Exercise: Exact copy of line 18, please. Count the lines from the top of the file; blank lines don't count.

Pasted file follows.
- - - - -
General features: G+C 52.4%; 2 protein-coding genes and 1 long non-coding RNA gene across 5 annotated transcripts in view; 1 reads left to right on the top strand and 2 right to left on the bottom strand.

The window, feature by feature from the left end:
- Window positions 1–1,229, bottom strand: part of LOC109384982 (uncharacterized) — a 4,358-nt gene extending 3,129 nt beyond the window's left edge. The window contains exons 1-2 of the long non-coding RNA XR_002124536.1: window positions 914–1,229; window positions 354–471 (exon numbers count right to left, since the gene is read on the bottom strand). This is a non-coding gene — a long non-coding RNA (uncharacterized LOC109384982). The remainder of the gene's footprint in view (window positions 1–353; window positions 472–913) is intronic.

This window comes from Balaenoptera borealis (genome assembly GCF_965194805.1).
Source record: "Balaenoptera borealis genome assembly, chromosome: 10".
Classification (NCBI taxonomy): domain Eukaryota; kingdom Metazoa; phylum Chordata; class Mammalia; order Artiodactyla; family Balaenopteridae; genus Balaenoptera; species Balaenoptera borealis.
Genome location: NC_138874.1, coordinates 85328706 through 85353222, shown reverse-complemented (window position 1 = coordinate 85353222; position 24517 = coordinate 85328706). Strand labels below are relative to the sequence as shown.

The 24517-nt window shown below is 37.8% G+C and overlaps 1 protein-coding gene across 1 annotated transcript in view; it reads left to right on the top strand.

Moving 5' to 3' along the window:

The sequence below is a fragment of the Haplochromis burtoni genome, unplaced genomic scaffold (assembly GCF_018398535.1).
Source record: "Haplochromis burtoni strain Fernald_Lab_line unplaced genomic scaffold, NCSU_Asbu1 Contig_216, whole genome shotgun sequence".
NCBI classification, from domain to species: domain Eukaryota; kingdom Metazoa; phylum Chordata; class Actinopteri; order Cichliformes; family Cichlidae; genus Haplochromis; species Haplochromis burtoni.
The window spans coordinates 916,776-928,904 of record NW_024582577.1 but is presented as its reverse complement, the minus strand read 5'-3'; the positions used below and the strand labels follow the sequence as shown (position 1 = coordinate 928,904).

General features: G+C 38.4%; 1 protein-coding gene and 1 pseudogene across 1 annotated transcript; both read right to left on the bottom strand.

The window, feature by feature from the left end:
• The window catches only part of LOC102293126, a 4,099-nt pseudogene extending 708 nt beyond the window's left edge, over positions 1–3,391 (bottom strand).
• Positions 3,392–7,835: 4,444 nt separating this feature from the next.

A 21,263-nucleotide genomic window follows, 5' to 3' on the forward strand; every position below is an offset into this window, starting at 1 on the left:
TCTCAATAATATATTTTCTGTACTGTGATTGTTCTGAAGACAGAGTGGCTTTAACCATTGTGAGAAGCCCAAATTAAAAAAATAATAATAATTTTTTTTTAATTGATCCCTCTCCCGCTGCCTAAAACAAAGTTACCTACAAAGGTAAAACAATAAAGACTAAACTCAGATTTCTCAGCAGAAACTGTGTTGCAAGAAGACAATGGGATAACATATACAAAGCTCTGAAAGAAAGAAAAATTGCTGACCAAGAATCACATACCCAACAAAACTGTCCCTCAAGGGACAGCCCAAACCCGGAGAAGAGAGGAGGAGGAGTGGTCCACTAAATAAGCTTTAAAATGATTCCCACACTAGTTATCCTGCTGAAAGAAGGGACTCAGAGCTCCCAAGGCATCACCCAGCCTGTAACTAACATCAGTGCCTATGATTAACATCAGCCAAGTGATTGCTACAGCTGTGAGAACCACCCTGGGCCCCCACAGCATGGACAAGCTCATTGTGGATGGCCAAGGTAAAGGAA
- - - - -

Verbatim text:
A 21,263-nucleotide genomic window follows, 5' to 3' on the forward strand; every position below is an offset into this window, starting at 1 on the left: